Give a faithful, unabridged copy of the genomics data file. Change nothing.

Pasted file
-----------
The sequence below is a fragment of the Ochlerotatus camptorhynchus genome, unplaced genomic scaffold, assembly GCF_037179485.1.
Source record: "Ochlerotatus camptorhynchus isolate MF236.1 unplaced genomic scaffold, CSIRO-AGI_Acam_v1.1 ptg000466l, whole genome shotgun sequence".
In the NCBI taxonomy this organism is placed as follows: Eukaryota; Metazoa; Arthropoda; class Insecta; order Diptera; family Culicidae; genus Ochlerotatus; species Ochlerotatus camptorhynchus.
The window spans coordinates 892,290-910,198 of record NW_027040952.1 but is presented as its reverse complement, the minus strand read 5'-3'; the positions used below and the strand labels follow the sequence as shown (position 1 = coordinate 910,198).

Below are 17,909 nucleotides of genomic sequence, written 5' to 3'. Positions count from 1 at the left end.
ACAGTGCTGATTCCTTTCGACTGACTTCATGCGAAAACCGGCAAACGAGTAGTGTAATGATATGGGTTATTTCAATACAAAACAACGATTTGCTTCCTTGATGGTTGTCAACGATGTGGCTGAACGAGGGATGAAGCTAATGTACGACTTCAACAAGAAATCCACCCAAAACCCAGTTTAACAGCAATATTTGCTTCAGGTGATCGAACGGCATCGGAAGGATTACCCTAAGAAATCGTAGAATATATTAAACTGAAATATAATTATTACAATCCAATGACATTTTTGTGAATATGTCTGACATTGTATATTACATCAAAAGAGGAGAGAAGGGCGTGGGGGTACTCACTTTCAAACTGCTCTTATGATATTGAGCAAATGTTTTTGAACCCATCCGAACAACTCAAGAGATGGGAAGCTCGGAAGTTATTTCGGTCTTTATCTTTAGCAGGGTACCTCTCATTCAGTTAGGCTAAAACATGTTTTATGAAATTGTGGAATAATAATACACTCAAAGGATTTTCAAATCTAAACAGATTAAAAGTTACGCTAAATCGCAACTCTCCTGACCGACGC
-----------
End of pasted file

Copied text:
The sequence below is a fragment of the Ochlerotatus camptorhynchus genome, unplaced genomic scaffold, assembly GCF_037179485.1.
Source record: "Ochlerotatus camptorhynchus isolate MF236.1 unplaced genomic scaffold, CSIRO-AGI_Acam_v1.1 ptg000466l, whole genome shotgun sequence".
In the NCBI taxonomy this organism is placed as follows: Eukaryota; Metazoa; Arthropoda; class Insecta; order Diptera; family Culicidae; genus Ochlerotatus; species Ochlerotatus camptorhynchus.
The window spans coordinates 892,290-910,198 of record NW_027040952.1 but is presented as its reverse complement, the minus strand read 5'-3'; the positions used below and the strand labels follow the sequence as shown (position 1 = coordinate 910,198).

Below are 17,909 nucleotides of genomic sequence, written 5' to 3'. Positions count from 1 at the left end.
ACAGTGCTGATTCCTTTCGACTGACTTCATGCGAAAACCGGCAAACGAGTAGTGTAATGATATGGGTTATTTCAATACAAAACAACGATTTGCTTCCTTGATGGTTGTCAACGATGTGGCTGAACGAGGGATGAAGCTAATGTACGACTTCAACAAGAAATCCACCCAAAACCCAGTTTAACAGCAATATTTGCTTCAGGTGATCGAACGGCATCGGAAGGATTACCCTAAGAAATCGTAGAATATATTAAACTGAAATATAATTATTACAATCCAATGACATTTTTGTGAATATGTCTGACATTGTATATTACATCAAAAGAGGAGAGAAGGGCGTGGGGGTACTCACTTTCAAACTGCTCTTATGATATTGAGCAAATGTTTTTGAACCCATCCGAACAACTCAAGAGATGGGAAGCTCGGAAGTTATTTCGGTCTTTATCTTTAGCAGGGTACCTCTCATTCAGTTAGGCTAAAACATGTTTTATGAAATTGTGGAATAATAATACACTCAAAGGATTTTCAAATCTAAACAGATTAAAAGTTACGCTAAATCGCAACTCTCCTGACCGACGC